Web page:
And so, in their bewilderment, they seek answers and are very susceptible to someone coming along and giving them a scapegoat: those who do not look like them. And it is a highly visible scapegoat because, as we all know in the diversity and inclusion community, we have been touting these demographic changes that are changing the face not just of the big cities but also of small towns and rural areas. As they channel their anger and anxiety and blame those who don’t look like them it escalates to frightening levels of racism, xenophobia, homophobia, and sexism.
Of course, this is a destructive response. Yet it does not negate their growing sense of despair and that the root causes of it are not being addressed.
This phenomenon was also behind the support of someone else who was ideologically polar opposite to Trump: Bernie Sanders. We must look at the groundswell of support of these two candidates as fueled by some of same root causes even as these two candidates had completely different strategies for channeling the anxiety — with Trump relying on pitting one group against all the others, while Sanders clearly inclusive in intent though who nevertheless struggled with bridging the racial divide in linking white and people of color working class distress. Very unfortunately, Sanders’ movement was not truly racially diverse.
But it was Clinton who had the best opportunity to not overlook the white working class and rural constituencies. After all, the supposed Blue firewall of Pennsylvania, Michigan, and Wisconsin had voted democratic for over 30 years which included being carried by Barack Obama.
Instead she doubled down, as we tend to do in our diversity and inclusion work, on the traditionally marginalized — women, people of color, LGBT, immigrants – with no outreach to the white working class and rural populations. How many times did Hillary go to Wisconsin during the general election? Zero. She lost there by 27,000 votes.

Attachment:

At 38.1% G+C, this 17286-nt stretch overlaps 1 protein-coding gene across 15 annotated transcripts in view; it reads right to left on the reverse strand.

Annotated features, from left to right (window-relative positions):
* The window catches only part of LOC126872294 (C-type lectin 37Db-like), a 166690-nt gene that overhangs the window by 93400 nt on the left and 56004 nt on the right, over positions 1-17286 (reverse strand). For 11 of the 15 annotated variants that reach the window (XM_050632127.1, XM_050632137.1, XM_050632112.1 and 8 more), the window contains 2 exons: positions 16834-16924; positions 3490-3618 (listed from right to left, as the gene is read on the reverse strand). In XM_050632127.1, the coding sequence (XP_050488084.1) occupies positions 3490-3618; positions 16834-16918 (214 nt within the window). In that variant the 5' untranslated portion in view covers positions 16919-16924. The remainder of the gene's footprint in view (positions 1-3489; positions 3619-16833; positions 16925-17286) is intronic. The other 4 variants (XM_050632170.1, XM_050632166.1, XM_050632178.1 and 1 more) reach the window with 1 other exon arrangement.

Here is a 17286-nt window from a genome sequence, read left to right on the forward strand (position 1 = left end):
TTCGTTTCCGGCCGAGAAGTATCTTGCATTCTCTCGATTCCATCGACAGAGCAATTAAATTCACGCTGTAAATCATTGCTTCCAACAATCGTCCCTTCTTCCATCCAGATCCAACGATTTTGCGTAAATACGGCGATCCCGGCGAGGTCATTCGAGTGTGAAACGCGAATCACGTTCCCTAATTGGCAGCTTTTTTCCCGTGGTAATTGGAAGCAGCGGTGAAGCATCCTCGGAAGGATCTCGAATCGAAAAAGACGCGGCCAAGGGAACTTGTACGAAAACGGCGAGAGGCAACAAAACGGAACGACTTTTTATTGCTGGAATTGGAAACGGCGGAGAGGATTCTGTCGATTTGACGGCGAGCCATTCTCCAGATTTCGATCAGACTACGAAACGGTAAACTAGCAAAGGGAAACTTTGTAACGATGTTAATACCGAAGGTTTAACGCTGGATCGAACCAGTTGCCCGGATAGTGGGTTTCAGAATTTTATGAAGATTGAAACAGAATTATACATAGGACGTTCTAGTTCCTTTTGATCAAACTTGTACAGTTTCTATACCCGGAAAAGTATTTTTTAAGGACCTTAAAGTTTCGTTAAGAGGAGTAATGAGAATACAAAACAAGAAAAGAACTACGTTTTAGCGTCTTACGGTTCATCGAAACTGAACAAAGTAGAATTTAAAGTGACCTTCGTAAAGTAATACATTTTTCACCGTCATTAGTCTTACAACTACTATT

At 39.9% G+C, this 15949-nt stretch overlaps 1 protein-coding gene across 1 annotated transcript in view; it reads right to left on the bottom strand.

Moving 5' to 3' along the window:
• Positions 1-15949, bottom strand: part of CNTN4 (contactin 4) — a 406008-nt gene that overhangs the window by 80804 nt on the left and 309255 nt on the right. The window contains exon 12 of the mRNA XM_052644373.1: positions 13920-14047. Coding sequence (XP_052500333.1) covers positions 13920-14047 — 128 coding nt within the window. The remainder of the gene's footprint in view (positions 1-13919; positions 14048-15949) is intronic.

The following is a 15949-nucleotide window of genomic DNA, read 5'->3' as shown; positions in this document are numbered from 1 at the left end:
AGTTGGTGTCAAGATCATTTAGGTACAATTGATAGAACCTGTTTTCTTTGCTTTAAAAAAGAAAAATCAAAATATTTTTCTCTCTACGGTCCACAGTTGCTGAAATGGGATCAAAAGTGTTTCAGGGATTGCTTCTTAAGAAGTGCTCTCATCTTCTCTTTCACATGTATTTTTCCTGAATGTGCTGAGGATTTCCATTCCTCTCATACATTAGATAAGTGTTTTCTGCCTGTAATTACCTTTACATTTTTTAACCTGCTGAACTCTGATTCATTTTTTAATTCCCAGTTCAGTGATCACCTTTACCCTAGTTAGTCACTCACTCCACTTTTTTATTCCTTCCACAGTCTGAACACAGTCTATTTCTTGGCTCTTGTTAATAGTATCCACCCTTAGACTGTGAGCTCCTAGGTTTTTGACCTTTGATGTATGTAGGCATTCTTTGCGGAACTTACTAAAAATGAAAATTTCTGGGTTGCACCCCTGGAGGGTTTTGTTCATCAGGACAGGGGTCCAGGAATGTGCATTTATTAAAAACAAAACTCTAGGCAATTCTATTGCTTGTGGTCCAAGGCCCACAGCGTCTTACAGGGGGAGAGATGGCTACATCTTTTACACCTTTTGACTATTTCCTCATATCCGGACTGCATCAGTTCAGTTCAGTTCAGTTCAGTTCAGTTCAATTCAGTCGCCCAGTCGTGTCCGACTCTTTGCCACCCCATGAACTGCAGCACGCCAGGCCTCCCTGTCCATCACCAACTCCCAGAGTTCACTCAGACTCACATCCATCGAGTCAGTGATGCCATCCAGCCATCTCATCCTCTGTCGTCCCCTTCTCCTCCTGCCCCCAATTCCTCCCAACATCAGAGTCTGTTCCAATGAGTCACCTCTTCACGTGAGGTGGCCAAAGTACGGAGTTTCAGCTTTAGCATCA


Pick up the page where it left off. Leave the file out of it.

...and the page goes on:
And in Michigan, where even though the auto industry had been bailed out by Obama, both the distaste of Trump and the feelings of being neglected by Clinton were so deep that there were 90,000 ballots filled out front and back with selections for all positions to be voted on but which left the presidential nominee option blank. Clinton lost Michigan by less than 12,000 votes.
In other words, if there had been even just a bit more white working class and rural inclusion – without having to give up the messages of inclusion of all the other groups – we would not be having to blame the FBI nor the Russians nor Wikileaks for the debacle. While it´s clear these developments tipped the election, they would not have been enough to do so if Clinton’s position had not been eroded by these deeper reasons.
If we say we are about inclusion, then we need to be about inclusion of all. After all, we are all citizens of the same nation with a mutual desire for a better life for our families and communities.
So we have a two-pronged complex challenge before us: on the one hand to be vigilant against the frightening anti-diversity forces that have been unleashed and, on the other, to initially reach into the margins of Trumpland and seek common cause.
The other posts of the What Now? — Diversity and Inclusion in an Age of Trump series